Habitat loss from urban development threatens native plant populations in many regions of the world. In addition to direct plant mortality, urban intensification potentially impacts pollinator communities and in turn disrupts the pollination mutualisms that are critical to the viability of native plant populations. We placed standardized flowering plant arrays into woodlands along a gradient of increasing urban land use to simultaneously quantify landscape-scale and local-scale effects on pollinators and on reproduction of two spring ephemeral wildflowers (Claytonia virginica and Polemonium reptans) in woodland fragments in the Mid-Atlantic Region of North America. Greater pollinator abundance and associated diversity significantly reduced the degree of pollen limitation, demonstrating that pollinator populations are critical to successful pollination of these plant populations. However, landscape-scale habitat loss did not reduce pollinator abundance or diversity. Habitat loss at the landscape scale therefore does not appear to drive changes in pollination in this woodland system. Rather, local-scale habitat characteristics were more important, with pollinators being more abundant in brighter woodland patches for one plant species, and in larger patches for the other species. Because we found abundant pollinators and adequate pollination even in isolated, urban woodland fragments, our results are encouraging for the conservation of both plants and pollinators in urban landscapes.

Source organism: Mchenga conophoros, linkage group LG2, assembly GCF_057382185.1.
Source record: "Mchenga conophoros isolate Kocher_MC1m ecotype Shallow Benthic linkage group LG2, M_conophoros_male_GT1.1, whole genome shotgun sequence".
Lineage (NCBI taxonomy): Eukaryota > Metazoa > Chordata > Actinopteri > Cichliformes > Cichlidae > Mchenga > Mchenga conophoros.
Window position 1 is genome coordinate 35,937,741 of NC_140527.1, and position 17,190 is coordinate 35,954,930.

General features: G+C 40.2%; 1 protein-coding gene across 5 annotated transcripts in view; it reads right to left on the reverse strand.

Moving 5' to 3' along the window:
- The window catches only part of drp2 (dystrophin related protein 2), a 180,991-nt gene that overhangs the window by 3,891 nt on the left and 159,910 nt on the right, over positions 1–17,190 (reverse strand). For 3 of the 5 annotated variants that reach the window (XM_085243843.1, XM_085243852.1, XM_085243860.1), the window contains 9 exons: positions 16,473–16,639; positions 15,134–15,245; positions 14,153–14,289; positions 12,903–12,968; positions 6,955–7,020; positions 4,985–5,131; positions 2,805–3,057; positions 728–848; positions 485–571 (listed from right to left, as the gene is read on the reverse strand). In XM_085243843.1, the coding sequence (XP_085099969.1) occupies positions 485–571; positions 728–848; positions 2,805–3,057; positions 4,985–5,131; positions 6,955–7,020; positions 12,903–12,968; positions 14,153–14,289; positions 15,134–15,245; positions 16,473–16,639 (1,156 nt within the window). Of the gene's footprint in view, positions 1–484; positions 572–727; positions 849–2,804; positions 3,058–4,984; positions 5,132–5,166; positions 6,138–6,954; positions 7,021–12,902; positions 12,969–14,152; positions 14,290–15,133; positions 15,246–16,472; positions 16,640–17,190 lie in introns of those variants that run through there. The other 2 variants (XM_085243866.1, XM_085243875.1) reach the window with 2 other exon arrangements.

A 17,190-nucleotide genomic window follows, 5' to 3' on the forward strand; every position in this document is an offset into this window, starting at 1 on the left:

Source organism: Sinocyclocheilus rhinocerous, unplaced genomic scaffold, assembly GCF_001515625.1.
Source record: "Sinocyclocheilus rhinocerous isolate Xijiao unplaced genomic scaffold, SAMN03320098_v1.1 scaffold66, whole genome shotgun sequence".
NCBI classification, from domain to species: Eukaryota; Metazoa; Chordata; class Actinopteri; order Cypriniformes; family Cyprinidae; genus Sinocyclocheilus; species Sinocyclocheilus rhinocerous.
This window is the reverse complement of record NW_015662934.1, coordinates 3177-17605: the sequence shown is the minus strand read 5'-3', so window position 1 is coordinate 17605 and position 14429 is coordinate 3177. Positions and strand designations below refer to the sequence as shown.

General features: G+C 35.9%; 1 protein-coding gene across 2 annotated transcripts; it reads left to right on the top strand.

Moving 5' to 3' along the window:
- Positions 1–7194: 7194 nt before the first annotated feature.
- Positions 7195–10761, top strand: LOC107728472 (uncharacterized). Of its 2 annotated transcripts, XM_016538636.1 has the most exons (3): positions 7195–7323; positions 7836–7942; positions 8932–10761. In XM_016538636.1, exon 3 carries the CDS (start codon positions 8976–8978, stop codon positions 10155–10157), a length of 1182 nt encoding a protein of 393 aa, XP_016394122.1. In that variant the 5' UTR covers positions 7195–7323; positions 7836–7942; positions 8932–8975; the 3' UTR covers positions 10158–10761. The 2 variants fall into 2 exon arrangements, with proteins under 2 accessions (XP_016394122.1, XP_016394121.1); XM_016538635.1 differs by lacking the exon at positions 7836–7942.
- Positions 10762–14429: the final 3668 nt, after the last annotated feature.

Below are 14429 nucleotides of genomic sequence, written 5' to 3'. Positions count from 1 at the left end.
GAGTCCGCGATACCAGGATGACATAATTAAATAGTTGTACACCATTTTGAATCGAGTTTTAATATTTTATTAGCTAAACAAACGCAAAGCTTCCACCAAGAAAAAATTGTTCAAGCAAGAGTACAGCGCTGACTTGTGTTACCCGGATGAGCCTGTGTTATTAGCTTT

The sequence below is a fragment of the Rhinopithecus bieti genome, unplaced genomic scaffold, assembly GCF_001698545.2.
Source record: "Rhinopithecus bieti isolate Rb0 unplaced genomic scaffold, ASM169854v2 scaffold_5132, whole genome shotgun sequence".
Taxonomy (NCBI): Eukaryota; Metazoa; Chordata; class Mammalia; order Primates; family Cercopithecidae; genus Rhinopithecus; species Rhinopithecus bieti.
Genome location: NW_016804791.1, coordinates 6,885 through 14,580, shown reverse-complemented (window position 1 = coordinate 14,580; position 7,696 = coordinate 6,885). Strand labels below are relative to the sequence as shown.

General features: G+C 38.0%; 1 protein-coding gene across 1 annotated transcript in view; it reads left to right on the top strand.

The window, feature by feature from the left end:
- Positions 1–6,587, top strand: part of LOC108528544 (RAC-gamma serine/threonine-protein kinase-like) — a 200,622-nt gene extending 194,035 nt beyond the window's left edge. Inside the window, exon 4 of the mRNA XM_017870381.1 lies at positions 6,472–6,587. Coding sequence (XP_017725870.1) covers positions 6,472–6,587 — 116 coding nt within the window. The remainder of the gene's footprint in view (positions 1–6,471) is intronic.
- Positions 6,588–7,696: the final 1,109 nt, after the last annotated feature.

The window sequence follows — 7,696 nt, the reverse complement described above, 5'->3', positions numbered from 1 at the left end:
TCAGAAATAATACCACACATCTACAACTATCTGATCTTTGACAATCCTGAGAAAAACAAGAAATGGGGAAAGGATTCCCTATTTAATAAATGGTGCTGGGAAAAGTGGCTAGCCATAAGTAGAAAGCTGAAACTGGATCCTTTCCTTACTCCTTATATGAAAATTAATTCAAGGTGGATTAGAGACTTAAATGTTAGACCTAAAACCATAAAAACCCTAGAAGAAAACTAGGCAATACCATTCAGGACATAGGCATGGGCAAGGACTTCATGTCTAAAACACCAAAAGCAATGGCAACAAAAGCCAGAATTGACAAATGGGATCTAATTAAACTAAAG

ASJC Scopus subject areas
- Ecology, Evolution, Behavior and Systematics
- Nature and Landscape Conservation
- Habitat loss
- Land transformation
- Pollen limitation